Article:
My local Triumph shop was having an open house for their Ducati lines, but it gave me the chance to jump on the new Bonneville T120 and the Street Twin, back-to-back, and run the same course. In this case, it was a short 15 minute ride with some in-city, some long highway runs with a few good places for high-speed turns.
Both bikes look great and the attention to detail — in styling, fit and finish — are excellent. The Street Twin is lower, with a shorter wheelbase, and the weight is less by about 50 lbs and is carried much lower. Otherwise, they have a similar look to them.
The Bonneville uses their new 1200cc liquid-cooled “high torque” parallel twin, and it is fast. Off the line, I was at 60mph in maybe four seconds, in first gear. I never got over fourth gear during the entire test, including a short run at 100mph. The torque is always there. The bike jumps to it, with a bit of snap to the initial fueling, and passing is absolutely effortless. The seat is comfortable, the seating position neutral and will be good for long rides, and the suspension was set a bit soft, but it didn’t effect the handling. It was a far cry better than the usual stock Triumph suspension, and it is the same as what the new, base Thruxton will have.
It turns well, and stops great — it’s a vast improvement over the older Bonnies and Thruxtons. One place I found a nit to pick was on the grooved concrete that they love to make highways from out here: like my 2010 Thruxton, the Bonnie gets a bit of head shake from the grroves as the tires try to track. I suspect this is a function of the wire wheels, as the Street Twin has the same tires, but cast wheels.
Having zipped around on the T120, I swapped to the Street Twin, as the salespeople wanted my opinion on the two bikes, side-by-side. The Street Twin is noticeably less powerful, but it’s still very fast — faster than my Thruxton. Instead of hitting 60 in first gear, I had to shift at about 45mph. I did get into 5th gear for the highway. However, the bike is much more maneuverable. It’s lighter, much more nimble, and other than missing a few bits like the dual clocks (there’s not tachometer on the Street Twin) and the heated handgrips (standard on the T120), I found I prefer the smaller bike.
Both of these are going to be great bikes for nearly very use — from popping around town to canyon carving to long touring — but I suspect the Street Twin will be better at the first, and the Bonnie will be better at touring. I’m expecting the Thruxton to be superlative.
What we are seeing worldwide, from India to the UK to the US, is the rebellion against the inner circle of no-skin-in-the-game policymaking “clerks” and journalists-insiders, that class of paternalistic semi-intellectual experts with some Ivy league, Oxford-Cambridge, or similar label-driven education who are telling the rest of us 1) what to do, 2) what to eat, 3) how to speak, 4) how to think…and 5) who to vote for.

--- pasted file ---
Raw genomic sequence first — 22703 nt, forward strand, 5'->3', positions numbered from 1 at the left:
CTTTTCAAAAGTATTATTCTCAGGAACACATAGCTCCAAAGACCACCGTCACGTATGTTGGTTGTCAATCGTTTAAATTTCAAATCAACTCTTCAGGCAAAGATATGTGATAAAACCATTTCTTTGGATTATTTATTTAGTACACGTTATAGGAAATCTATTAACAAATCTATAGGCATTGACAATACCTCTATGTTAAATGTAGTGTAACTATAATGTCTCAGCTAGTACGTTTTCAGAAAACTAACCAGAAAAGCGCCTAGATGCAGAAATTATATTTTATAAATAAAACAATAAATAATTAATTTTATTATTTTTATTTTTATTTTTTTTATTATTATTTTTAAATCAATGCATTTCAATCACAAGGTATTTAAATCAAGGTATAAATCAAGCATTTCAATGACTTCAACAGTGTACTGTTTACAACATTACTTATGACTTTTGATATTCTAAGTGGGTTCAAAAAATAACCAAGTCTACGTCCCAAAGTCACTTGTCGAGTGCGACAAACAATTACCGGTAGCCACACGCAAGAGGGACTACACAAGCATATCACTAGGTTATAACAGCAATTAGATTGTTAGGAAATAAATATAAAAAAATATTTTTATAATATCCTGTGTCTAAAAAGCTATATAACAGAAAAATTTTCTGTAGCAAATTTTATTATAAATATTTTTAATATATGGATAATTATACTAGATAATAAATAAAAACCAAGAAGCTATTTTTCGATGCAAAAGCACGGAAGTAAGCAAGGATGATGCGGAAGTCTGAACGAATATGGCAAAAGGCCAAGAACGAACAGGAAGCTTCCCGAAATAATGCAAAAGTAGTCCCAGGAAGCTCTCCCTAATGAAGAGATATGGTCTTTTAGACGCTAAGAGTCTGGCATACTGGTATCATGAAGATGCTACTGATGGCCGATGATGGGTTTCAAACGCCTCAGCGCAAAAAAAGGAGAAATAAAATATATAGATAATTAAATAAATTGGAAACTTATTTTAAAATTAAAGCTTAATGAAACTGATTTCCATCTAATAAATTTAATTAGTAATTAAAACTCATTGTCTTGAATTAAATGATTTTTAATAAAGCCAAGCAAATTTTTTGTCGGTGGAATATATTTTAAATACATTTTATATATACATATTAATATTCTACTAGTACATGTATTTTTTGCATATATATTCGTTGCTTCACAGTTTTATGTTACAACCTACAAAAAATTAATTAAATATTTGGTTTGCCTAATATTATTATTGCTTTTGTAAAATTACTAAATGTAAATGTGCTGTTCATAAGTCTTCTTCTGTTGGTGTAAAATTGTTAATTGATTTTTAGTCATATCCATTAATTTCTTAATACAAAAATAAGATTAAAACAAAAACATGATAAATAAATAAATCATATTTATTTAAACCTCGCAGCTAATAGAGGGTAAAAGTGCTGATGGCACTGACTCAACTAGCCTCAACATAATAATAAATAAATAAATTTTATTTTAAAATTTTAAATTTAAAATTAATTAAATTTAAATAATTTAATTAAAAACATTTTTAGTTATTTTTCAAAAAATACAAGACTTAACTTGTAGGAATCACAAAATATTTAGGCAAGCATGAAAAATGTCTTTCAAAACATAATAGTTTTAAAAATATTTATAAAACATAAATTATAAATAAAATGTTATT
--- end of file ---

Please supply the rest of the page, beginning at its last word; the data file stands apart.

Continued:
With psychology papers replicating less than 40%, dietary advice reversing after 30y of fatphobia, macroeconomic analysis working worse than astrology, microeconomic papers wrong 40% of the time, the appointment of Bernanke who was less than clueless of the risks, and pharmaceutical trials replicating only 1/5th of the time, people are perfectly entitled to rely on their own ancestral instinct and listen to their grandmothers with a better track record than these policymaking goons.
Indeed one can see that these academico-bureaucrats wanting to run our lives aren’t even rigorous, whether in medical statistics or policymaking. I have shown that most of what Cass-Sunstein-Richard Thaler types call “rational” or “irrational” comes from misunderstanding of probability theory.
I’ll admit, I was among the skeptical about the new Street Twin: How the hell could a larger displacement motor only make 54hp? Is the torque really going to be there across the band. Triumph shit the bed.
I was spectacularly wrong.
I got a chance to demo the Street Twin 900 this morning, and while I didn’t have it long enough to get an idea if the gas mileage estimates are true, or if the seat will be comfortable over long rides (I suspect it will be on par with the standard older Bonneville saddles), I have a really good idea of the handling and power. The torque comes on immediately and doesn’t let go until about the ton. Yes, I got it over 100mph and it still had plenty of power. It’s a squirty bike, blasting through traffic effortlessly.
I found I was cruising at 35mph in town in second gear. I didn’t go into fifth until I had gotten over 80mph. Passing a tree-filled truck on Old Route 66 outside of town, I popped the throttle in fourth gear and jumped from 75 to 85 in a blink. Similarly, passing traffic on the highway was easy. My guess — top end is between my 2010 Thruxton’s 122 and 130mph.
Handling — the bike is smaller than the old Bonneville, it’s lighter, the center of gravity is very low. It turns as easily as the Ducati Scrambler, is well mannered and stable, and the slipper clutch is effortless. I can’t stress how easy this bike is to ride, and ride hard.
If you don’t want to pay the $11k or more Triumph will be asking for the Bonnevilles and Thruxtons, you are not going to be disappointed with the “small” Street Twin — it’s brilliant!
There is nothing which I dread so much as a division of the republic into two great parties, each arranged under its leader, and concerting measures in opposition to each other. This, in my humble apprehension, is to be dreaded as the greatest political evil under our Constitution.
John Adams, 2nd President of the United States
(…and this from the guy that brought us the Aliens and Sedition Acts to quell Democrat-Republican — opposition party (and specifically, his vice president, Thomas Jefferson) — criticism of his illegal and undeclared naval war against the French in 1798.)